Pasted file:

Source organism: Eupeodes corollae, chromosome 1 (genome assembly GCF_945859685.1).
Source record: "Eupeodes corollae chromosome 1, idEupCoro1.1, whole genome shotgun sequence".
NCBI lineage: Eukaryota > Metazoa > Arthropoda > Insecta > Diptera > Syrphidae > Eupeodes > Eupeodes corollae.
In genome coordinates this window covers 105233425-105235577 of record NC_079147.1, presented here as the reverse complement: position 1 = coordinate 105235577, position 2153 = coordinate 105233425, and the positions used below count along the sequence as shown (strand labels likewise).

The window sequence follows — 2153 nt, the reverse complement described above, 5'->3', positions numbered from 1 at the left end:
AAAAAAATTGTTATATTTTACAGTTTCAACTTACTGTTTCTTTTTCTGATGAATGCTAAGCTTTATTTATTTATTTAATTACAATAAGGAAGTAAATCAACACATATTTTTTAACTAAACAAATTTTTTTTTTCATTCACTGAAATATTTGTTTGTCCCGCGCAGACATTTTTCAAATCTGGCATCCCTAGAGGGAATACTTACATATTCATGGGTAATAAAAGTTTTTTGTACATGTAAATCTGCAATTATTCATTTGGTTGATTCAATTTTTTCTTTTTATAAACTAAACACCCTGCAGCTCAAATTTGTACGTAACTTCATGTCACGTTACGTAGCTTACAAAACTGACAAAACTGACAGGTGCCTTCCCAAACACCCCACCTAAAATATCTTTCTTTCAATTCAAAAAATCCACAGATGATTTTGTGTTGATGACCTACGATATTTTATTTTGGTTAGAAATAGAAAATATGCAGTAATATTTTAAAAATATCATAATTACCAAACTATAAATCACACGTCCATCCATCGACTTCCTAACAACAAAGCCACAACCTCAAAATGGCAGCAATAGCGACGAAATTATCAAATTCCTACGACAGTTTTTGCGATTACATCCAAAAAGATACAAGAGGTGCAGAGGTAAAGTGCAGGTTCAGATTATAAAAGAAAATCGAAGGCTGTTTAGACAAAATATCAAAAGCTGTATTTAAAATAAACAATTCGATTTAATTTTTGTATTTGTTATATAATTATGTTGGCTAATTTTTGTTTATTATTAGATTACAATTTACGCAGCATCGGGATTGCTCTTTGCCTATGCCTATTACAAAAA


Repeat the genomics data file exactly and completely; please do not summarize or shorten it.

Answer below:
Source organism: Eupeodes corollae, chromosome 1 (genome assembly GCF_945859685.1).
Source record: "Eupeodes corollae chromosome 1, idEupCoro1.1, whole genome shotgun sequence".
NCBI lineage: Eukaryota > Metazoa > Arthropoda > Insecta > Diptera > Syrphidae > Eupeodes > Eupeodes corollae.
In genome coordinates this window covers 105233425-105235577 of record NC_079147.1, presented here as the reverse complement: position 1 = coordinate 105235577, position 2153 = coordinate 105233425, and the positions used below count along the sequence as shown (strand labels likewise).

The window sequence follows — 2153 nt, the reverse complement described above, 5'->3', positions numbered from 1 at the left end:
AAAAAAATTGTTATATTTTACAGTTTCAACTTACTGTTTCTTTTTCTGATGAATGCTAAGCTTTATTTATTTATTTAATTACAATAAGGAAGTAAATCAACACATATTTTTTAACTAAACAAATTTTTTTTTTCATTCACTGAAATATTTGTTTGTCCCGCGCAGACATTTTTCAAATCTGGCATCCCTAGAGGGAATACTTACATATTCATGGGTAATAAAAGTTTTTTGTACATGTAAATCTGCAATTATTCATTTGGTTGATTCAATTTTTTCTTTTTATAAACTAAACACCCTGCAGCTCAAATTTGTACGTAACTTCATGTCACGTTACGTAGCTTACAAAACTGACAAAACTGACAGGTGCCTTCCCAAACACCCCACCTAAAATATCTTTCTTTCAATTCAAAAAATCCACAGATGATTTTGTGTTGATGACCTACGATATTTTATTTTGGTTAGAAATAGAAAATATGCAGTAATATTTTAAAAATATCATAATTACCAAACTATAAATCACACGTCCATCCATCGACTTCCTAACAACAAAGCCACAACCTCAAAATGGCAGCAATAGCGACGAAATTATCAAATTCCTACGACAGTTTTTGCGATTACATCCAAAAAGATACAAGAGGTGCAGAGGTAAAGTGCAGGTTCAGATTATAAAAGAAAATCGAAGGCTGTTTAGACAAAATATCAAAAGCTGTATTTAAAATAAACAATTCGATTTAATTTTTGTATTTGTTATATAATTATGTTGGCTAATTTTTGTTTATTATTAGATTACAATTTACGCAGCATCGGGATTGCTCTTTGCCTATGCCTATTACAAAAA